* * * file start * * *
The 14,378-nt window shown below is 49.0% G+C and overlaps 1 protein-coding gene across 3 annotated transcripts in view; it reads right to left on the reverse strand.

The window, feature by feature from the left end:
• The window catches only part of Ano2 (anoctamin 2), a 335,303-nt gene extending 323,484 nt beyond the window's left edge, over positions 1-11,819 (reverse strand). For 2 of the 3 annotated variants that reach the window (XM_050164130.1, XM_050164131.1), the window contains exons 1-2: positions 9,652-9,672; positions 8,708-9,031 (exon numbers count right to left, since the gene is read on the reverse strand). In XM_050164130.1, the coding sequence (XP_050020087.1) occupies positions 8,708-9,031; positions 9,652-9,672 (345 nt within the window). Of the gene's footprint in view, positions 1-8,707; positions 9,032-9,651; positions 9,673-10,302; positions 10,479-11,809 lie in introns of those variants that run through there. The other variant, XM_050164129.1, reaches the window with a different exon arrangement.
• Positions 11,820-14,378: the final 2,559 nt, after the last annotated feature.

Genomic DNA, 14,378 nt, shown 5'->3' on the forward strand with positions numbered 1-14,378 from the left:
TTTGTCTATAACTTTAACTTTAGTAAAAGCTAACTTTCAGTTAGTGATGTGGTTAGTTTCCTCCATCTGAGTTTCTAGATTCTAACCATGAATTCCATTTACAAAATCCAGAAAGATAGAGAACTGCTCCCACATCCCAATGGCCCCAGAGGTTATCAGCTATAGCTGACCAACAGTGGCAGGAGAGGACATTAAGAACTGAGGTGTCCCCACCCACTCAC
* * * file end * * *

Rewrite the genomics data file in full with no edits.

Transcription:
The 14,378-nt window shown below is 49.0% G+C and overlaps 1 protein-coding gene across 3 annotated transcripts in view; it reads right to left on the reverse strand.

The window, feature by feature from the left end:
• The window catches only part of Ano2 (anoctamin 2), a 335,303-nt gene extending 323,484 nt beyond the window's left edge, over positions 1-11,819 (reverse strand). For 2 of the 3 annotated variants that reach the window (XM_050164130.1, XM_050164131.1), the window contains exons 1-2: positions 9,652-9,672; positions 8,708-9,031 (exon numbers count right to left, since the gene is read on the reverse strand). In XM_050164130.1, the coding sequence (XP_050020087.1) occupies positions 8,708-9,031; positions 9,652-9,672 (345 nt within the window). Of the gene's footprint in view, positions 1-8,707; positions 9,032-9,651; positions 9,673-10,302; positions 10,479-11,809 lie in introns of those variants that run through there. The other variant, XM_050164129.1, reaches the window with a different exon arrangement.
• Positions 11,820-14,378: the final 2,559 nt, after the last annotated feature.

Genomic DNA, 14,378 nt, shown 5'->3' on the forward strand with positions numbered 1-14,378 from the left:
TTTGTCTATAACTTTAACTTTAGTAAAAGCTAACTTTCAGTTAGTGATGTGGTTAGTTTCCTCCATCTGAGTTTCTAGATTCTAACCATGAATTCCATTTACAAAATCCAGAAAGATAGAGAACTGCTCCCACATCCCAATGGCCCCAGAGGTTATCAGCTATAGCTGACCAACAGTGGCAGGAGAGGACATTAAGAACTGAGGTGTCCCCACCCACTCAC